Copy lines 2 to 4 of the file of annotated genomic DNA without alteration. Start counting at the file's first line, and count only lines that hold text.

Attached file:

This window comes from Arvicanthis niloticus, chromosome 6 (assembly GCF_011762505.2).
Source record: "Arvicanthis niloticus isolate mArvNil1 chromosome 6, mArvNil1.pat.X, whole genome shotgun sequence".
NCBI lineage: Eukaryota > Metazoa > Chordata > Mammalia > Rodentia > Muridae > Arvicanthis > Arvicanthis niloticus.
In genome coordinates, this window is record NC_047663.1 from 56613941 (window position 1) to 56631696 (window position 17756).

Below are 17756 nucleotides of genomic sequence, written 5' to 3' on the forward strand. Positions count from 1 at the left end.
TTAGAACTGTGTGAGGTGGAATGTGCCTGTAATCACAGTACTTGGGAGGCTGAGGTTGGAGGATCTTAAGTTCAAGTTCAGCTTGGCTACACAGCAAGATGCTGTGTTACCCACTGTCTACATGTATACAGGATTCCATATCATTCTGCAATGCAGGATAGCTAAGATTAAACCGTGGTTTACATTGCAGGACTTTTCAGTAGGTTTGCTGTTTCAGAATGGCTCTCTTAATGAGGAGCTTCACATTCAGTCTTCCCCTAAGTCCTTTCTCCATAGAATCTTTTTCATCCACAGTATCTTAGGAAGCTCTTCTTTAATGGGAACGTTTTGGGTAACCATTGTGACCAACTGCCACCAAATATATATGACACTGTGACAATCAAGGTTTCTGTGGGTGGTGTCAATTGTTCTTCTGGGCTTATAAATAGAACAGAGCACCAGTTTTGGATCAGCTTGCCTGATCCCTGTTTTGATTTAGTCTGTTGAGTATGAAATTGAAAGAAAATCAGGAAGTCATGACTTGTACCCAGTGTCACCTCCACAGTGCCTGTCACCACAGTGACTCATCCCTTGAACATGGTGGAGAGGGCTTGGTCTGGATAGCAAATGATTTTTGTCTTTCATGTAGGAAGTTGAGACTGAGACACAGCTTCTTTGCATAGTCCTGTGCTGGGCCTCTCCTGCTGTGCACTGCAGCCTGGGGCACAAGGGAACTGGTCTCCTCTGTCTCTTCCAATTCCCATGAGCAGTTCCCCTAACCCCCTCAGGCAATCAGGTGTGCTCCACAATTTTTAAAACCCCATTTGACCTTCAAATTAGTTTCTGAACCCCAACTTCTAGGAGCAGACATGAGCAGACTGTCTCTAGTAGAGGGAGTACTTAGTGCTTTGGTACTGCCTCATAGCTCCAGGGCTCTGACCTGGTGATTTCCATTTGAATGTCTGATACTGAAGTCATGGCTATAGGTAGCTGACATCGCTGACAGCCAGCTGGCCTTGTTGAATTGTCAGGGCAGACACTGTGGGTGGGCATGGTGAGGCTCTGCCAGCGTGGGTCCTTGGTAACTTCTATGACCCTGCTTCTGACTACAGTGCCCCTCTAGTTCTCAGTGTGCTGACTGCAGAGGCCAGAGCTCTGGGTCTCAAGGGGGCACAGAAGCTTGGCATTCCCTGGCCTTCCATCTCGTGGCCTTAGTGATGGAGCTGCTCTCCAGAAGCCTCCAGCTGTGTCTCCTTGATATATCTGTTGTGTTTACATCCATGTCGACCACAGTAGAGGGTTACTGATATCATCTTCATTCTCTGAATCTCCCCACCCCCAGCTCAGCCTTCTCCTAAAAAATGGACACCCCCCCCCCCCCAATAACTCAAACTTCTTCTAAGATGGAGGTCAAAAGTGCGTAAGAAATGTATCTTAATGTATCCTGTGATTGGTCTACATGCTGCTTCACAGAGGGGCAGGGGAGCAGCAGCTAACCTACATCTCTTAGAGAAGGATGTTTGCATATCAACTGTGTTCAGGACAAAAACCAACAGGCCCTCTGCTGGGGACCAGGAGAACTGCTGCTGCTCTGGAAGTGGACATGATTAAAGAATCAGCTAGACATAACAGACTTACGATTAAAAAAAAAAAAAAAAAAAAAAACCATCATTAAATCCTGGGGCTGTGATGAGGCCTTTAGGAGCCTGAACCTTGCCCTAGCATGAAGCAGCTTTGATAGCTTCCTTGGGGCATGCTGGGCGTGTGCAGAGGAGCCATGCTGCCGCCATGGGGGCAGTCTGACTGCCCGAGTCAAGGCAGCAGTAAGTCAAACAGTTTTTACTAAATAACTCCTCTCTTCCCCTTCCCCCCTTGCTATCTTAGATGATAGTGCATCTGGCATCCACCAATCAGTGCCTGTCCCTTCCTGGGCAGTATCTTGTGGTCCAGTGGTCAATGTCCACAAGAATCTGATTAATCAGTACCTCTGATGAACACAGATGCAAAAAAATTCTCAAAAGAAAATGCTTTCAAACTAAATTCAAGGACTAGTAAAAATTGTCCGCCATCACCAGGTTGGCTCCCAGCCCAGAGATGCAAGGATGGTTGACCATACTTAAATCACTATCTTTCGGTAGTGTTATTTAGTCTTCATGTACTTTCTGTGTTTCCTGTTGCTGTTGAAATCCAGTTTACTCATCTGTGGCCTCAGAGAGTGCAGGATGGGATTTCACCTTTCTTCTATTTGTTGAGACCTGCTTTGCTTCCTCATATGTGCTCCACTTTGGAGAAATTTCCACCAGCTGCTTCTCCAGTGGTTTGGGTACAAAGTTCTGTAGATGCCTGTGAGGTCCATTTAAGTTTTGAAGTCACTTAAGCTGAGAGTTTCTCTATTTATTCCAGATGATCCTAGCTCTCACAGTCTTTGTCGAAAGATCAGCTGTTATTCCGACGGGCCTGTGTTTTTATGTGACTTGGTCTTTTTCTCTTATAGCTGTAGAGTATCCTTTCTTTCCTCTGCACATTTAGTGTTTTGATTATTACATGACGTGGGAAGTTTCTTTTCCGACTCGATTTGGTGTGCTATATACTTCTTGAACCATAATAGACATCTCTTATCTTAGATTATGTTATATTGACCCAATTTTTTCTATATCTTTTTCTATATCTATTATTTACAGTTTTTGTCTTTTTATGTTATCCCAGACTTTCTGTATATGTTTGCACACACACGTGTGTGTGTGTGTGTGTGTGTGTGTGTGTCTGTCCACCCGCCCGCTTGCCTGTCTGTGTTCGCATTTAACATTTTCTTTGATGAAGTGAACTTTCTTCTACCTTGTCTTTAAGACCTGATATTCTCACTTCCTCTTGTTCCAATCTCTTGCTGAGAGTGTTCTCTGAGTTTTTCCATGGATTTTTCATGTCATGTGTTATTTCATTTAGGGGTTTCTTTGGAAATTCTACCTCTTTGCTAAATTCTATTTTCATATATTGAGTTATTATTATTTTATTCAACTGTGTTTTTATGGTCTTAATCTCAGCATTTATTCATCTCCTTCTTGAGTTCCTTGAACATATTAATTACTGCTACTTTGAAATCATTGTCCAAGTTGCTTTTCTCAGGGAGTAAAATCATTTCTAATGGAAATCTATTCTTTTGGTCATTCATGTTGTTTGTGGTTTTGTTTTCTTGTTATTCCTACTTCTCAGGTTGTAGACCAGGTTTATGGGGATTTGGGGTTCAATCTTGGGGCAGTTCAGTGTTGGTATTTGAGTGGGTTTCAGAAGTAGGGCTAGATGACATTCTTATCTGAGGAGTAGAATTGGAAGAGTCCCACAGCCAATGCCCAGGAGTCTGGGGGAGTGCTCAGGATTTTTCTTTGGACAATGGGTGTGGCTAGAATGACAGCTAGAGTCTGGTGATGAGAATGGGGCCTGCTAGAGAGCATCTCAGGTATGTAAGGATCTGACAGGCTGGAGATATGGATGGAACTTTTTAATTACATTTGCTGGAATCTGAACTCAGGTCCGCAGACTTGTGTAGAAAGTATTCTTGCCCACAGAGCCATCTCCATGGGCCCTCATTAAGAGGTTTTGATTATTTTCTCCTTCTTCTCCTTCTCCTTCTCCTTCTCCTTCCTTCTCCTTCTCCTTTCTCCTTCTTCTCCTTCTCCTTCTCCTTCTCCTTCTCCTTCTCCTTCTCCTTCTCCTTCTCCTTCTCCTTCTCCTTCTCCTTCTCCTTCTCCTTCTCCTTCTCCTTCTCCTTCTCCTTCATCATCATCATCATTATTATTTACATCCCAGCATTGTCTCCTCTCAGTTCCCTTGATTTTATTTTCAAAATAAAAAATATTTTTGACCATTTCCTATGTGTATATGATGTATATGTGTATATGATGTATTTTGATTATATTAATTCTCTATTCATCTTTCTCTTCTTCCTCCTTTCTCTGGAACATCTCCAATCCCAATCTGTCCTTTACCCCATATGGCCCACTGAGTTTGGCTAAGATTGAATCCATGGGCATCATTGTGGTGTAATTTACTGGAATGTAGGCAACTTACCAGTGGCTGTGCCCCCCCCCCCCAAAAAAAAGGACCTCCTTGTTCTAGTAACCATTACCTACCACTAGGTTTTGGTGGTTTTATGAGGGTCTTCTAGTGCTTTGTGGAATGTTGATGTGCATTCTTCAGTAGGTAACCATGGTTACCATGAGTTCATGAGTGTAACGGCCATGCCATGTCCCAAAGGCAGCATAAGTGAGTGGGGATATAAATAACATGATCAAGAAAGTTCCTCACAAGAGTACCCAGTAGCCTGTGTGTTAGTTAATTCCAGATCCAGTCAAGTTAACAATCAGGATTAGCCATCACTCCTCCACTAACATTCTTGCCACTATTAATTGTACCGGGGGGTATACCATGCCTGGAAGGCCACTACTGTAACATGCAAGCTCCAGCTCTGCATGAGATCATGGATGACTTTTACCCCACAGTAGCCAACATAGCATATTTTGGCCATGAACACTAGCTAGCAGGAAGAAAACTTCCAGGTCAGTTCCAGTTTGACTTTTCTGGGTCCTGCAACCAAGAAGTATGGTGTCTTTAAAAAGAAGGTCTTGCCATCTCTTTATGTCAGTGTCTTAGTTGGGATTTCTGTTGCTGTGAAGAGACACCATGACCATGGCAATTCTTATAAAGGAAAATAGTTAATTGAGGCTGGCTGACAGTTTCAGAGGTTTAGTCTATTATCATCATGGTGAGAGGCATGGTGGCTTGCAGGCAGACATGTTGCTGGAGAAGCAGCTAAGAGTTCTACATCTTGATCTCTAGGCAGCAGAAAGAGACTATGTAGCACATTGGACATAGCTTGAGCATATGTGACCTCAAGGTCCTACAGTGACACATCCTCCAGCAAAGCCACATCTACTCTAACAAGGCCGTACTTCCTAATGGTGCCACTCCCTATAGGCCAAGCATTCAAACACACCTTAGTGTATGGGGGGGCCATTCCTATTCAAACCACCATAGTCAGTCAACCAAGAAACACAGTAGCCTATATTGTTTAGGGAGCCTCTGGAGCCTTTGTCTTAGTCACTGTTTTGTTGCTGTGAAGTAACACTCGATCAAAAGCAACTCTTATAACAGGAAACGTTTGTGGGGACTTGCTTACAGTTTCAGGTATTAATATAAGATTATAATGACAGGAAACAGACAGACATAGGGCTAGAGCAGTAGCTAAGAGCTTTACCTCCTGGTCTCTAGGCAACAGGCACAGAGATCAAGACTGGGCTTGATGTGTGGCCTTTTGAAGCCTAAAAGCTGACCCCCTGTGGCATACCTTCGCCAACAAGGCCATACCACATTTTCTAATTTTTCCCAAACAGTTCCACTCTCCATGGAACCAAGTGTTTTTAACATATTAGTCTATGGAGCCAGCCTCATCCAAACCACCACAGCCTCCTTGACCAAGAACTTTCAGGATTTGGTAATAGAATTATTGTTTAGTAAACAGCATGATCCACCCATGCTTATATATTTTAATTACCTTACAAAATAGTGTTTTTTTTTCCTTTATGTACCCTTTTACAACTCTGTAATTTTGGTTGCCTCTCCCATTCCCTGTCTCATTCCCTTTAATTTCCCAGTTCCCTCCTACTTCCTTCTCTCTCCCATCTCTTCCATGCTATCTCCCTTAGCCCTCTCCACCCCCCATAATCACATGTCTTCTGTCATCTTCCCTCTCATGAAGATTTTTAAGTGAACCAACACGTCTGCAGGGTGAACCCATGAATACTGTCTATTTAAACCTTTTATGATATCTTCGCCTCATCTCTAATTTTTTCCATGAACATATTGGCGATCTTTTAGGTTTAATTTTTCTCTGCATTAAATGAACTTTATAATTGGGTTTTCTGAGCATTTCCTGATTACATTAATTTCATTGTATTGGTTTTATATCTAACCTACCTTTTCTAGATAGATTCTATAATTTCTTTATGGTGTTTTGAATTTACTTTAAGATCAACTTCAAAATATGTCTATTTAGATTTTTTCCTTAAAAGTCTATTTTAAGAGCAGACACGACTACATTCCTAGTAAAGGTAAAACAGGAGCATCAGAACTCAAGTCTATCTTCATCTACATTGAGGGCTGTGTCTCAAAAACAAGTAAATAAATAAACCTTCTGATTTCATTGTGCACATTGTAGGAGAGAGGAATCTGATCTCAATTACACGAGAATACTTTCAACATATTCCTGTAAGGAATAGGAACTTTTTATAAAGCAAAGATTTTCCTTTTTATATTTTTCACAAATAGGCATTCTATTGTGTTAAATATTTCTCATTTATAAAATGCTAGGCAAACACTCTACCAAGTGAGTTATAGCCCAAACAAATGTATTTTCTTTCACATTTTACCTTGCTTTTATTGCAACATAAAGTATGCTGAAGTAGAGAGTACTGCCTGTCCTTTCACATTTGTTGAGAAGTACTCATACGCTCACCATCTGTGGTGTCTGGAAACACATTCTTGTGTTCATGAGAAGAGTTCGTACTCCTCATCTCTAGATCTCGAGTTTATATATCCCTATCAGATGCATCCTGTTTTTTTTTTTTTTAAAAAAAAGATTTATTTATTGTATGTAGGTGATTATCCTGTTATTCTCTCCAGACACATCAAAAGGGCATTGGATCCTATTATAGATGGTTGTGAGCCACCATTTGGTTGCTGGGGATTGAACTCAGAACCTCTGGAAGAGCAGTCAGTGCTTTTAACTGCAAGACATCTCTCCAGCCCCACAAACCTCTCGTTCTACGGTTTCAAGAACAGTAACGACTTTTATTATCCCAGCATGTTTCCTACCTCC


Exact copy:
Source record: "Arvicanthis niloticus isolate mArvNil1 chromosome 6, mArvNil1.pat.X, whole genome shotgun sequence".
NCBI lineage: Eukaryota > Metazoa > Chordata > Mammalia > Rodentia > Muridae > Arvicanthis > Arvicanthis niloticus.
In genome coordinates, this window is record NC_047663.1 from 56613941 (window position 1) to 56631696 (window position 17756).